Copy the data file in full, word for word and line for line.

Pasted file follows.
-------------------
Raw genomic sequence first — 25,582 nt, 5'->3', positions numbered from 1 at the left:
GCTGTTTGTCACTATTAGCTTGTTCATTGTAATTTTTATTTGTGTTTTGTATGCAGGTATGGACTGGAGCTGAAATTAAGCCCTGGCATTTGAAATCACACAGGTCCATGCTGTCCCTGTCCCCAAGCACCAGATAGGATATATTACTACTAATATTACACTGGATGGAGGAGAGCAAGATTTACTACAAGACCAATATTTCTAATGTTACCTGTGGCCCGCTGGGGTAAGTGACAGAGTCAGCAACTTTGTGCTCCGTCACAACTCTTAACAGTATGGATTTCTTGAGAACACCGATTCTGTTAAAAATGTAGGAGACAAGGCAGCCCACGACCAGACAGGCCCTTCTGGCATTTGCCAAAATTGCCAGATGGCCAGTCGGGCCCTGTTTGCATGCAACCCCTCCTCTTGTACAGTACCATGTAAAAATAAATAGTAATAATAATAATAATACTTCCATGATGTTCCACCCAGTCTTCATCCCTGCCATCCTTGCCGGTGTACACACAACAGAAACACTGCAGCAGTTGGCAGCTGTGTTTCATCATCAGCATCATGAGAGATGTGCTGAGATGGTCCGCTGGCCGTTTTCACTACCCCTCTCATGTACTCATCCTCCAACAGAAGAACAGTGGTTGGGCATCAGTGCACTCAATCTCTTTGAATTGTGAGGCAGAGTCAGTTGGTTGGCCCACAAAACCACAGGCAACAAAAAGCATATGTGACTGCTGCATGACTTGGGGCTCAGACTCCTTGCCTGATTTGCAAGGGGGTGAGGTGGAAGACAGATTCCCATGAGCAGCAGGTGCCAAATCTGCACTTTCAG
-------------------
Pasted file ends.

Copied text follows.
Raw genomic sequence first — 25,582 nt, 5'->3', positions numbered from 1 at the left:
GCTGTTTGTCACTATTAGCTTGTTCATTGTAATTTTTATTTGTGTTTTGTATGCAGGTATGGACTGGAGCTGAAATTAAGCCCTGGCATTTGAAATCACACAGGTCCATGCTGTCCCTGTCCCCAAGCACCAGATAGGATATATTACTACTAATATTACACTGGATGGAGGAGAGCAAGATTTACTACAAGACCAATATTTCTAATGTTACCTGTGGCCCGCTGGGGTAAGTGACAGAGTCAGCAACTTTGTGCTCCGTCACAACTCTTAACAGTATGGATTTCTTGAGAACACCGATTCTGTTAAAAATGTAGGAGACAAGGCAGCCCACGACCAGACAGGCCCTTCTGGCATTTGCCAAAATTGCCAGATGGCCAGTCGGGCCCTGTTTGCATGCAACCCCTCCTCTTGTACAGTACCATGTAAAAATAAATAGTAATAATAATAATAATACTTCCATGATGTTCCACCCAGTCTTCATCCCTGCCATCCTTGCCGGTGTACACACAACAGAAACACTGCAGCAGTTGGCAGCTGTGTTTCATCATCAGCATCATGAGAGATGTGCTGAGATGGTCCGCTGGCCGTTTTCACTACCCCTCTCATGTACTCATCCTCCAACAGAAGAACAGTGGTTGGGCATCAGTGCACTCAATCTCTTTGAATTGTGAGGCAGAGTCAGTTGGTTGGCCCACAAAACCACAGGCAACAAAAAGCATATGTGACTGCTGCATGACTTGGGGCTCAGACTCCTTGCCTGATTTGCAAGGGGGTGAGGTGGAAGACAGATTCCCATGAGCAGCAGGTGCCAAATCTGCACTTTCAG